Similarly in Australia, another country who apparently had massively overvalued housing prices in 2005 and according to the author where the collapse was already in progress prices have went up substantially with no collapse at all 8 years later.
Image

He makes no mention of the financial crisis related problems that would ensue and devastate the economy. The closest the article got was:
According to estimates by The Economist, the total value of residential property in developed economies rose by more than $30 trillion over the past five years, to over $70 trillion, an increase equivalent to 100% of those countries' combined GDPs. Not only does this dwarf any previous house-price boom, it is larger than the global stockmarket bubble in the late 1990s (an increase over five years of 80% of GDP) or America's stockmarket bubble in the late 1920s (55% of GDP). In other words, it looks like the biggest bubble in history.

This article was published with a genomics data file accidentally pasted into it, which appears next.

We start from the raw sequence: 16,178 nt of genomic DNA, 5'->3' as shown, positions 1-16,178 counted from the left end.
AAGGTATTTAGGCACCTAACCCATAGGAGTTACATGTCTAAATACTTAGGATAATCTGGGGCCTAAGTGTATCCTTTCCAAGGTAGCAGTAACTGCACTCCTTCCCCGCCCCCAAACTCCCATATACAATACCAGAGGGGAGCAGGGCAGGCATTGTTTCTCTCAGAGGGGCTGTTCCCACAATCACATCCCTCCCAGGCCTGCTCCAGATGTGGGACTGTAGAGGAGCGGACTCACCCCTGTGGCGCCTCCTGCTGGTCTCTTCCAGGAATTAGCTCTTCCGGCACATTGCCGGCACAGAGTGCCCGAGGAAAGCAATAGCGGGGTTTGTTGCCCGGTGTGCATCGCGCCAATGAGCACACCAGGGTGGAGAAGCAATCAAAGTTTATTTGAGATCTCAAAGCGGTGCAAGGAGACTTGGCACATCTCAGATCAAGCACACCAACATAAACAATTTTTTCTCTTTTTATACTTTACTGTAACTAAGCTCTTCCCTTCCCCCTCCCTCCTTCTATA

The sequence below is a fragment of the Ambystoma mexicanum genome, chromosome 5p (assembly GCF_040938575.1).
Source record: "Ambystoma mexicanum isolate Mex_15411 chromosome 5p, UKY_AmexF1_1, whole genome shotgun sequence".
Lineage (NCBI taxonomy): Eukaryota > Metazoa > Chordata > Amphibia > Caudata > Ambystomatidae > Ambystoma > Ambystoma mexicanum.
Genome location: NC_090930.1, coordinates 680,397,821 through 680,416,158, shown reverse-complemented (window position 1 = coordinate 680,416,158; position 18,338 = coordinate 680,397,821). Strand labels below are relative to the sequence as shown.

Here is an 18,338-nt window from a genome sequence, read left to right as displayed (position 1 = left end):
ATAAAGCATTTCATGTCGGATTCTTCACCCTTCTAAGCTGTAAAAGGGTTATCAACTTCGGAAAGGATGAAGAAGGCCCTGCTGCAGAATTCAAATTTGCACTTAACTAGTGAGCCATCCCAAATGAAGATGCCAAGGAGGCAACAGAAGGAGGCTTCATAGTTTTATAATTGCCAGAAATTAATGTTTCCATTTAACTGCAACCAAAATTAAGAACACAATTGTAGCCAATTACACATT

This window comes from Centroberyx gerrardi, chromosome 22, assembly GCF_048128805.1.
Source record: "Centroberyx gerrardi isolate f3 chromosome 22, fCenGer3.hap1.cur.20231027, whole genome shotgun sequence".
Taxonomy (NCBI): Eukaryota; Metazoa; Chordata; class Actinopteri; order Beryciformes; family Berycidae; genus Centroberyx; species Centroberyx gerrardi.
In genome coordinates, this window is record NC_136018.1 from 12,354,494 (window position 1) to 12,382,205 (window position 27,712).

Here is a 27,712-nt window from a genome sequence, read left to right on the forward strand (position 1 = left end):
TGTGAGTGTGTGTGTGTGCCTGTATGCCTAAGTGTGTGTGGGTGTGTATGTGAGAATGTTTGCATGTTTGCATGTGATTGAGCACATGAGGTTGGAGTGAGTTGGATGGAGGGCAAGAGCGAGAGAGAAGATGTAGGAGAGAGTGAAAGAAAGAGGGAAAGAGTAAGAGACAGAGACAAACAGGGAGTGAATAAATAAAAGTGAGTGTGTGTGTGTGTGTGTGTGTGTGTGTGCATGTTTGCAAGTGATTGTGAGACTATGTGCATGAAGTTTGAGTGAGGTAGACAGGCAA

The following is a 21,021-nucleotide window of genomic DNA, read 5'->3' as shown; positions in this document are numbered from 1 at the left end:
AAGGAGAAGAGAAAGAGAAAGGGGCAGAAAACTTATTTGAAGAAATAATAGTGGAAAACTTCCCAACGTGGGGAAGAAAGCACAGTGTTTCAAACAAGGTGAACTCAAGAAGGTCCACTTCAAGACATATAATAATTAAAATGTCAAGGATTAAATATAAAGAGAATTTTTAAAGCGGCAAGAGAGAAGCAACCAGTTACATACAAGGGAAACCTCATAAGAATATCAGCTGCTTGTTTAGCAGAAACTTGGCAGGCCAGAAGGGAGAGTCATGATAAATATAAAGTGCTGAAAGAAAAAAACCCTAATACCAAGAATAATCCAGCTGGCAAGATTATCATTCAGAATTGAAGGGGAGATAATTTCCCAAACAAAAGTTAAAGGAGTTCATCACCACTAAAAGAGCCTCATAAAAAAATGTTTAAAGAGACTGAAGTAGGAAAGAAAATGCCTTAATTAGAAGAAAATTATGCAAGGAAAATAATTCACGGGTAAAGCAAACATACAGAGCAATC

But we know many large falls in the stock markets have not led to wide spread financial meltdown, the author did not mention any causal mechanism for a widespread financial meltdown, or mention anything regarding potential bank runs in general. In summary I don't think the article predicted very much.
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Re: What does it mean to have predicted the financial crisis?

#10  Postby Macdoc » Jun 18, 2013 11:19 pm

You really think the other shoe has dropped??....you're in lalaland.

What the fuck has the stock market casino got to do with a housing bubble - talk about a straw man.

Perhaps I should have posted the companion article for the poorly read...

House prices